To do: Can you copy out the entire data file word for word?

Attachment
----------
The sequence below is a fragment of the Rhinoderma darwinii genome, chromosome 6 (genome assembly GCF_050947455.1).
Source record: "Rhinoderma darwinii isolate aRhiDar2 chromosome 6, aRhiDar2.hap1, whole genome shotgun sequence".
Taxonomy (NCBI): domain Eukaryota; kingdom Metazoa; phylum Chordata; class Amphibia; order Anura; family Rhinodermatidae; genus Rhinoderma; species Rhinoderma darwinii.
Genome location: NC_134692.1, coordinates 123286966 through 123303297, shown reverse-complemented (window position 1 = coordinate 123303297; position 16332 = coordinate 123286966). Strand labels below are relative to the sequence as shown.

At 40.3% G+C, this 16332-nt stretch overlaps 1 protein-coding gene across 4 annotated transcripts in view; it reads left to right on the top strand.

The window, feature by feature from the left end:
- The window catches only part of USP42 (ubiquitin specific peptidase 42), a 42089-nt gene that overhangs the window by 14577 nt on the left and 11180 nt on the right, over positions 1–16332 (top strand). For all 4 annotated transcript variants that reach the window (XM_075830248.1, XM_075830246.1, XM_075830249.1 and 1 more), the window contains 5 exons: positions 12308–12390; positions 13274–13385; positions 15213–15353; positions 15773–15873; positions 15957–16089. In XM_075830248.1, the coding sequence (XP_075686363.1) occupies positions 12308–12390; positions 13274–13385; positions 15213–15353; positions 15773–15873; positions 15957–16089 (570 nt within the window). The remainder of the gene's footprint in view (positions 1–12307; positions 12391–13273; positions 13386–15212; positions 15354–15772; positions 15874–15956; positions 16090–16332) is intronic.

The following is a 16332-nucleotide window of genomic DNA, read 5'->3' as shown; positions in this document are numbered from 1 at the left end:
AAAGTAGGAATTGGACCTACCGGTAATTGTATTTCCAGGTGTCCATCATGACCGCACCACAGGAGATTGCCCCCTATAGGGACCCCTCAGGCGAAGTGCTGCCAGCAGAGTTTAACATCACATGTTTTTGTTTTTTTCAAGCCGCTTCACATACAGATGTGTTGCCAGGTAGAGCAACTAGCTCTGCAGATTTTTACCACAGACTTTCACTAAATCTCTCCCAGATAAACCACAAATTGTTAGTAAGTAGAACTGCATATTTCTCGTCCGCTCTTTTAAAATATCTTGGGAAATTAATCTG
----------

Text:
The sequence below is a fragment of the Rhinoderma darwinii genome, chromosome 6 (genome assembly GCF_050947455.1).
Source record: "Rhinoderma darwinii isolate aRhiDar2 chromosome 6, aRhiDar2.hap1, whole genome shotgun sequence".
Taxonomy (NCBI): domain Eukaryota; kingdom Metazoa; phylum Chordata; class Amphibia; order Anura; family Rhinodermatidae; genus Rhinoderma; species Rhinoderma darwinii.
Genome location: NC_134692.1, coordinates 123286966 through 123303297, shown reverse-complemented (window position 1 = coordinate 123303297; position 16332 = coordinate 123286966). Strand labels below are relative to the sequence as shown.

At 40.3% G+C, this 16332-nt stretch overlaps 1 protein-coding gene across 4 annotated transcripts in view; it reads left to right on the top strand.

The window, feature by feature from the left end:
- The window catches only part of USP42 (ubiquitin specific peptidase 42), a 42089-nt gene that overhangs the window by 14577 nt on the left and 11180 nt on the right, over positions 1–16332 (top strand). For all 4 annotated transcript variants that reach the window (XM_075830248.1, XM_075830246.1, XM_075830249.1 and 1 more), the window contains 5 exons: positions 12308–12390; positions 13274–13385; positions 15213–15353; positions 15773–15873; positions 15957–16089. In XM_075830248.1, the coding sequence (XP_075686363.1) occupies positions 12308–12390; positions 13274–13385; positions 15213–15353; positions 15773–15873; positions 15957–16089 (570 nt within the window). The remainder of the gene's footprint in view (positions 1–12307; positions 12391–13273; positions 13386–15212; positions 15354–15772; positions 15874–15956; positions 16090–16332) is intronic.

The following is a 16332-nucleotide window of genomic DNA, read 5'->3' as shown; positions in this document are numbered from 1 at the left end:
AAAGTAGGAATTGGACCTACCGGTAATTGTATTTCCAGGTGTCCATCATGACCGCACCACAGGAGATTGCCCCCTATAGGGACCCCTCAGGCGAAGTGCTGCCAGCAGAGTTTAACATCACATGTTTTTGTTTTTTTCAAGCCGCTTCACATACAGATGTGTTGCCAGGTAGAGCAACTAGCTCTGCAGATTTTTACCACAGACTTTCACTAAATCTCTCCCAGATAAACCACAAATTGTTAGTAAGTAGAACTGCATATTTCTCGTCCGCTCTTTTAAAATATCTTGGGAAATTAATCTG